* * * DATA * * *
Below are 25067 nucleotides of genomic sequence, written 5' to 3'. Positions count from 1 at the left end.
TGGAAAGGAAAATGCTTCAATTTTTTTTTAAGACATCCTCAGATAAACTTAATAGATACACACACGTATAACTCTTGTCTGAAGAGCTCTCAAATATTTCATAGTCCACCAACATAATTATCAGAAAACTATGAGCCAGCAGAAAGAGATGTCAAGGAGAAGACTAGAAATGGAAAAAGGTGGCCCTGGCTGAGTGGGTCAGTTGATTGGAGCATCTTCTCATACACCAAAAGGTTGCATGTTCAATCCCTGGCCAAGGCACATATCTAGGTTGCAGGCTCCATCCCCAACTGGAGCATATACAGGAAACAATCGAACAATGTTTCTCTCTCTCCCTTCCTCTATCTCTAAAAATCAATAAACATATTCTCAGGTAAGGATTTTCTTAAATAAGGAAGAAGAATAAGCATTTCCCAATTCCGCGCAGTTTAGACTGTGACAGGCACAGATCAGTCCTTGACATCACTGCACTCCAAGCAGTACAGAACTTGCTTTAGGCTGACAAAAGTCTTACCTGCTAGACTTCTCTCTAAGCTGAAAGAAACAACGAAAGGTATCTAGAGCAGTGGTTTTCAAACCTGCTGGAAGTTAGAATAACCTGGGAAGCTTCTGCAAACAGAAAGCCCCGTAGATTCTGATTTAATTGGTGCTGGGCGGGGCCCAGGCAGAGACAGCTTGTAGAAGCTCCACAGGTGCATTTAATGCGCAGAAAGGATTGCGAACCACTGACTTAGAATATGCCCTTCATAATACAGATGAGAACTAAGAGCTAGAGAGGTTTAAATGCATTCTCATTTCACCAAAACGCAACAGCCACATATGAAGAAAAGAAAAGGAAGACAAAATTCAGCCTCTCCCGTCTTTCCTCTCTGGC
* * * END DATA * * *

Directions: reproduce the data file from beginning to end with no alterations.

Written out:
Below are 25067 nucleotides of genomic sequence, written 5' to 3'. Positions count from 1 at the left end.
TGGAAAGGAAAATGCTTCAATTTTTTTTTAAGACATCCTCAGATAAACTTAATAGATACACACACGTATAACTCTTGTCTGAAGAGCTCTCAAATATTTCATAGTCCACCAACATAATTATCAGAAAACTATGAGCCAGCAGAAAGAGATGTCAAGGAGAAGACTAGAAATGGAAAAAGGTGGCCCTGGCTGAGTGGGTCAGTTGATTGGAGCATCTTCTCATACACCAAAAGGTTGCATGTTCAATCCCTGGCCAAGGCACATATCTAGGTTGCAGGCTCCATCCCCAACTGGAGCATATACAGGAAACAATCGAACAATGTTTCTCTCTCTCCCTTCCTCTATCTCTAAAAATCAATAAACATATTCTCAGGTAAGGATTTTCTTAAATAAGGAAGAAGAATAAGCATTTCCCAATTCCGCGCAGTTTAGACTGTGACAGGCACAGATCAGTCCTTGACATCACTGCACTCCAAGCAGTACAGAACTTGCTTTAGGCTGACAAAAGTCTTACCTGCTAGACTTCTCTCTAAGCTGAAAGAAACAACGAAAGGTATCTAGAGCAGTGGTTTTCAAACCTGCTGGAAGTTAGAATAACCTGGGAAGCTTCTGCAAACAGAAAGCCCCGTAGATTCTGATTTAATTGGTGCTGGGCGGGGCCCAGGCAGAGACAGCTTGTAGAAGCTCCACAGGTGCATTTAATGCGCAGAAAGGATTGCGAACCACTGACTTAGAATATGCCCTTCATAATACAGATGAGAACTAAGAGCTAGAGAGGTTTAAATGCATTCTCATTTCACCAAAACGCAACAGCCACATATGAAGAAAAGAAAAGGAAGACAAAATTCAGCCTCTCCCGTCTTTCCTCTCTGGC